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Phillip Schofield asks if Hancock social distancing breach caused by dyslexia

·2-min read
Phillip Schofield (Ian West/PA) (PA Wire)
Phillip Schofield (Ian West/PA) (PA Wire)

TV presenter Phillip Schofield has questioned whether former health secretary Matt Hancock broke social distancing rules because of his dyslexia.

Mr Hancock who resigned in June after admitting to breaching Covid-19 restrictions, is calling for all children to be screened for dyslexia before they leave primary school.

He will introduce a Dyslexia Screening Bill on Tuesday in the House of Commons.

Appearing on This Morning, Mr Hancock was asked by host Schofield: “Was it your dyslexia that meant you misread the social distancing rules?”

Mr Hancock resigned as health secretary five months ago after leaked CCTV footage showed him kissing an aide, in breach of social distancing rules he had helped establish.

He replied: “No, I can’t blame that on dyslexia or anything else. In fact, I am not asking for any special favours because I am dyslexic.

“In politics I have got some things to offer. In that case, that was a mistake and I have apologised for it.

Former health secretary Matt Hancock (Kirsty Wigglesworth/PA) (PA Wire)
Former health secretary Matt Hancock (Kirsty Wigglesworth/PA) (PA Wire)

“It was a failure of leadership because I came on shows like this and asked people to do things and I didn’t follow the those rules myself.”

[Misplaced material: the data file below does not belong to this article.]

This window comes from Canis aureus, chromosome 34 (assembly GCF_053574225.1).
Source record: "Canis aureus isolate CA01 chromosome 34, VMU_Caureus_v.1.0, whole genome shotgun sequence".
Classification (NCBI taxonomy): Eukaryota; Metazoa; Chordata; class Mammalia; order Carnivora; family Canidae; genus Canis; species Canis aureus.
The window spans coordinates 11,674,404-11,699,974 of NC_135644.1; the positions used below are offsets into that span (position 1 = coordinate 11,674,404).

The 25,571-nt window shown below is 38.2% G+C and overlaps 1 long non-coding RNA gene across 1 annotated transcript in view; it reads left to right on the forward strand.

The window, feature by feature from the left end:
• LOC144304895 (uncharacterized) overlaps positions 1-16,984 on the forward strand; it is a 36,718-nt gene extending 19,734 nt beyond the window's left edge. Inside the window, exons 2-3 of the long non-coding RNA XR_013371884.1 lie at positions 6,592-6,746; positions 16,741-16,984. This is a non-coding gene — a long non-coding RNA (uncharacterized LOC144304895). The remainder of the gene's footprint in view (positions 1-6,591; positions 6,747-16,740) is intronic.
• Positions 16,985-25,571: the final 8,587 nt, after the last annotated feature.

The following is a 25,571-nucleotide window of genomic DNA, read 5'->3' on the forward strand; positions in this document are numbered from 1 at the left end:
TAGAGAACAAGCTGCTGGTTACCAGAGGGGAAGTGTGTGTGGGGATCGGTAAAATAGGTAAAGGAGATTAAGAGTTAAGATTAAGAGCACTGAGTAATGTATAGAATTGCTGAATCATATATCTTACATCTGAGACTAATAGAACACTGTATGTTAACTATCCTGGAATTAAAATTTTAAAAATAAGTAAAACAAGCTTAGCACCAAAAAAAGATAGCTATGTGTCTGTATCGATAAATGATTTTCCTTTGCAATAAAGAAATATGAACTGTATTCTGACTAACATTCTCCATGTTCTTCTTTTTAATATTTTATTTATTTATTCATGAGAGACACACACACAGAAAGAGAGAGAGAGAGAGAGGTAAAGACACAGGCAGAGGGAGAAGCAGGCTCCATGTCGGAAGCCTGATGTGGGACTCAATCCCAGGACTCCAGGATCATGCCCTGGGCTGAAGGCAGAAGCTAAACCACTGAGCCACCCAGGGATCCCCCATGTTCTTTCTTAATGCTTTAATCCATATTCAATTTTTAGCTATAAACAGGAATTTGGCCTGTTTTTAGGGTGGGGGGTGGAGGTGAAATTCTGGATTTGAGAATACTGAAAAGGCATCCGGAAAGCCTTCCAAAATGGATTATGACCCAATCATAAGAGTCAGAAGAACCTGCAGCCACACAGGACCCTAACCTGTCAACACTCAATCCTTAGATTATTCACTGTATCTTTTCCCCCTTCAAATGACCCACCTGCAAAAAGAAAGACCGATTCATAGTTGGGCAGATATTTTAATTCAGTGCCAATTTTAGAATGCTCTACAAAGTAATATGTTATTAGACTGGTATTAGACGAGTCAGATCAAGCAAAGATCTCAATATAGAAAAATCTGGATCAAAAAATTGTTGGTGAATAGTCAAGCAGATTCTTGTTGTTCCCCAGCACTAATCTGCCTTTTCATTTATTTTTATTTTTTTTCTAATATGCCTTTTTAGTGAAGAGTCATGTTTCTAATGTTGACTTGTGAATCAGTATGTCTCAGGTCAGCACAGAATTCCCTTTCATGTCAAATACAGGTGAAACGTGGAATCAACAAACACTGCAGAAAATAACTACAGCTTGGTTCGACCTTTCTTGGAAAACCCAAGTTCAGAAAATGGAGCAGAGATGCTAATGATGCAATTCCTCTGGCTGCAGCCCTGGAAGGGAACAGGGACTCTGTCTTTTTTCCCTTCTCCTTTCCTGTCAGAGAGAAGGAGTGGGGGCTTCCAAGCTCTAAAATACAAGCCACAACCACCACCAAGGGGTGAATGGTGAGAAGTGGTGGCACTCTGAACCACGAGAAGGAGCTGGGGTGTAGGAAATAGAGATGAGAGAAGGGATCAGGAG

On his successor in the role, Mr Hancock said: “I think that Sajid Javid who’s doing the job, is doing an excellent job.”

Asked by Schofield whether Mr Javid was doing a better job, he replied: “Who knows? Because there’s so many uncertainties and new things hitting us like the new Omicron variant, but I think he’s doing a great job.

“But, you know, in those jobs, the pressures are big but that’s no excuse. It was a failure of leadership on my part and I’ve apologised for that.”

Dyslexia is a common learning difficulty that can cause problems with reading, writing and spelling, but unlike a learning disability, intelligence is not affected.

Mr Hancock was not diagnosed with dyslexia until he went to Oxford University.

A statement on behalf of Kate Griggs, founder of charity Made By Dyslexia, said: “Philip’s question highlights why we need to redefine dyslexia.

“Dyslexics process information differently, creatively. While dyslexia can result in challenges with reading and spelling – that are very real to millions of children and are not to be made light of – it also results in amazing strengths that are vital for the workplace.

“That’s why Made By Dyslexia’s mission is to train every teacher to spot, support and empower dyslexic children.”

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